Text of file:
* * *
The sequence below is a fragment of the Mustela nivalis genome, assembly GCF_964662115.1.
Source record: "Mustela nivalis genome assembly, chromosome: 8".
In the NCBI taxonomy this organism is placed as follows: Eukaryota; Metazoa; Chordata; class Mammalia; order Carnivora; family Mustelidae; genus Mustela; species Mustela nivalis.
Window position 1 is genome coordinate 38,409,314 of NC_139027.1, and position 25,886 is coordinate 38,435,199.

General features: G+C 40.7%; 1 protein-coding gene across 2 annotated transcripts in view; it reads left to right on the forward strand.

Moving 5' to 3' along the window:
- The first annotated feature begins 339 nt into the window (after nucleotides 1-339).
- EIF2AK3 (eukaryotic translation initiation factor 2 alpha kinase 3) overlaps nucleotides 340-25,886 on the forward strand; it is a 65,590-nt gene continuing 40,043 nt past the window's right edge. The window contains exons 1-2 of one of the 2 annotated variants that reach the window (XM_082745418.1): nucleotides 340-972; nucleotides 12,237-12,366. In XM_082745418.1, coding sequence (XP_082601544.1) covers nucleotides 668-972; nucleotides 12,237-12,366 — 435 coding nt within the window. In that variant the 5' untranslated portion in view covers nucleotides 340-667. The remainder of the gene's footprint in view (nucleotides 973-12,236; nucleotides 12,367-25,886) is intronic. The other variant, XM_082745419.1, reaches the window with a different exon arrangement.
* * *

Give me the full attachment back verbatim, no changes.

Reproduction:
The sequence below is a fragment of the Mustela nivalis genome, assembly GCF_964662115.1.
Source record: "Mustela nivalis genome assembly, chromosome: 8".
In the NCBI taxonomy this organism is placed as follows: Eukaryota; Metazoa; Chordata; class Mammalia; order Carnivora; family Mustelidae; genus Mustela; species Mustela nivalis.
Window position 1 is genome coordinate 38,409,314 of NC_139027.1, and position 25,886 is coordinate 38,435,199.

General features: G+C 40.7%; 1 protein-coding gene across 2 annotated transcripts in view; it reads left to right on the forward strand.

Moving 5' to 3' along the window:
- The first annotated feature begins 339 nt into the window (after nucleotides 1-339).
- EIF2AK3 (eukaryotic translation initiation factor 2 alpha kinase 3) overlaps nucleotides 340-25,886 on the forward strand; it is a 65,590-nt gene continuing 40,043 nt past the window's right edge. The window contains exons 1-2 of one of the 2 annotated variants that reach the window (XM_082745418.1): nucleotides 340-972; nucleotides 12,237-12,366. In XM_082745418.1, coding sequence (XP_082601544.1) covers nucleotides 668-972; nucleotides 12,237-12,366 — 435 coding nt within the window. In that variant the 5' untranslated portion in view covers nucleotides 340-667. The remainder of the gene's footprint in view (nucleotides 973-12,236; nucleotides 12,367-25,886) is intronic. The other variant, XM_082745419.1, reaches the window with a different exon arrangement.